To get a client past a struggle trying to rationalize a parent's behavior (and thus instinctively preserve the false memory of them as a wonderful parent), I always ask them: "Would you treat your own child that way?" If they answer "Hell no," we have a starting point for them to begin to accept that maybe, with a kinder, more protective parents, they would have grown up healthier themselves.

It's very hard for kids raised in dysfunctional homes to recognize the dysfunction or even to have the vocabulary to explain the experience. It's an epiphany when someone finally adds up the facts of their youth and reaches the conclusion that maybe, just maybe, it wasn't all their (the child's) fault if their parents were angry or violent people.

My client, R, had what most would consider a lucky childhood. His parents were successful and they lived in a beautiful house, lacking nothing for their comfort. But behind the walls, one parent drank and the other escaped into fantasies; the parents bickered constantly and often turned their anger on the children; and despite "having it all," R. grew up feeling emotionally bankrupt. At the same time, he could not shake the feeling that his parents would have been happier if he'd never been born. They told him that once during a bitter fight. When he thought of his childhood, he thought of all the bad things he did that made his parents seem to fight even more.

Now in adulthood, he still felt unworthy of love deep down. He struggled with confidence at work and he never got the dates he wanted. His childhood was, as it for so many of us, a weight on his life. At first, re-examining his youth made him even angrier. Suddenly it all came into sharp focus: their anger and his resentment, the helplessness and lack of a voice in what was happening around him. But, as always happens, past the anger and grief, getting to the truth of the situation is like a bright light. For R., it was accepting that he had no control over what happened at home and that he was limiting his own potentials by listening to the voices in his head that still told him he should never have been born. He learned to forgive himself and most especially to nurture and protect the child inside the man.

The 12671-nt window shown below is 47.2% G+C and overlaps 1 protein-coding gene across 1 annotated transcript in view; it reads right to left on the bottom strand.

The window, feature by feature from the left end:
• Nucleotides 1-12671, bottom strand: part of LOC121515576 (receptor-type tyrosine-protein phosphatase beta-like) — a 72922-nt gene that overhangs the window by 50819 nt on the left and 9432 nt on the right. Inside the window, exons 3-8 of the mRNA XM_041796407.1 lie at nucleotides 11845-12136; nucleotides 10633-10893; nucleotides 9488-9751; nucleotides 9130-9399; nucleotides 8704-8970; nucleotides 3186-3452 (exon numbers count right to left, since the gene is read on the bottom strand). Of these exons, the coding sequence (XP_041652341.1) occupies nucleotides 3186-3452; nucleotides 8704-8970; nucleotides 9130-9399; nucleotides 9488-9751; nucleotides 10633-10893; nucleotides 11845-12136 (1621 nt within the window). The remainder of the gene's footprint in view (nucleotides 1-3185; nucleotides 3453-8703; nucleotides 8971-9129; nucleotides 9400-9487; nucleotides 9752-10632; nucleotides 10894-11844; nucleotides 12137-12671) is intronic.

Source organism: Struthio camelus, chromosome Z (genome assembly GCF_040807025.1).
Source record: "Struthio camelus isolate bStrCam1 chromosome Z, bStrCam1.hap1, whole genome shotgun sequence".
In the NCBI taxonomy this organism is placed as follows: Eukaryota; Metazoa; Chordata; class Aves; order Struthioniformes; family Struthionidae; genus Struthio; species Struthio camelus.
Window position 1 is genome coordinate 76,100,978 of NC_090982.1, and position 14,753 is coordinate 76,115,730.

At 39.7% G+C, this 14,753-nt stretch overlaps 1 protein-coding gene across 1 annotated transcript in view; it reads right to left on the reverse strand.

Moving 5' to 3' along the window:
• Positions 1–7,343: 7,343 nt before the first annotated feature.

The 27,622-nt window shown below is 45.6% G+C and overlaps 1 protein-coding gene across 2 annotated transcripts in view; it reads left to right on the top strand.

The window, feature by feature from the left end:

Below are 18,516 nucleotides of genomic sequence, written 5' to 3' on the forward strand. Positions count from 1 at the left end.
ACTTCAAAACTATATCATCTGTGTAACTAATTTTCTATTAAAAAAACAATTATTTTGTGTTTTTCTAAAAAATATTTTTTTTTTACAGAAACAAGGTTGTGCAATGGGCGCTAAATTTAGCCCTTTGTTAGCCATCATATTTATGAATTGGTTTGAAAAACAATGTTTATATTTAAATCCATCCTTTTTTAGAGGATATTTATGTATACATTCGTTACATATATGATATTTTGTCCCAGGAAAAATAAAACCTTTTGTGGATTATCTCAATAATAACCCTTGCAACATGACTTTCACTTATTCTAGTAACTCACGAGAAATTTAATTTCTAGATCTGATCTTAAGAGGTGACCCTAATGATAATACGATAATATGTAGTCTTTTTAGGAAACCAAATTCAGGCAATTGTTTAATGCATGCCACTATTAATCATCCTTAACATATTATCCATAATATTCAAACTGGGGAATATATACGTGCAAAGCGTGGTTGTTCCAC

P, a quiet, middled-aged man, came to me after surviving a devastatingly violent, anti-gay hate crime. In addition to the survivor's guilt and lingering terror of what he had witnessed, the trauma of the event brought back memories of far older traumas, including fears and insecurities from his childhood. In the process of recovering, he naturally reached out to his family for support. Instead, he received a lecture from his father on his life choices which, in sum, seemed to imply that, on some level, he deserved to have his life blown apart by violence. Now he was dealing with two violent traumas in his life: the attack on him and his friends; and the emotional crueltiess of his father that had been eating away at him since childhood.

We want to think of all parents as being their child's cheerleaders and role models and care-takers. Not all are. It's a goal we should, as a society, always aim for; it's a goal, as a society, we don't achieve. But this isn't to put all the blame on parents, much less to say that adults can or should blame what happened to them as the reason they don't succeed in their own lives. I've always loved the Philip Larkin poem, "This Be the Verse", which begins,

They fuck you up, your mum and dad.

They may not mean to, but they do.

They fill you with the faults they had

And add some extra, just for you.

But they were fucked up in their turn

By fools in old-style hats and coats,

It's tragically true, as Larkin goes on to say, that "Man hands on misery to man," and that if you were raised by dysfunctional parents, they likely came from dysfunctional families. At some point, however, it the job of every adult to break that cycle in their own lives by, in essence, becoming their own parent. This isn't to displace your real ones; it is to become your own advocate and compassionate care-taker. Blaming your parents is a stage of healing; forgiving them is another; but true success is measured by your ability to succeed and thrive in the life you have built for yourself.

That is, of course, the point of self-development. I've heard many people, people who call themselves realists and pragmatists, claim that it isn't worth dredging up the past. I appreciate their skepticism. I'm a great believer in living in the here and now. But how do you live in the now if the past is still a weight on your life, distorting your choices and making you doubt your own instincts?

Reframing the past is a crucial step towards self-empowerment. It means adjusting the lenses of our internal realities and taking a clear and focused look at what really happened, and not the narratives we were taught to believe. Only then, can we make a full break with the negativity and forge a future based on who we really are and what we can truly achieve.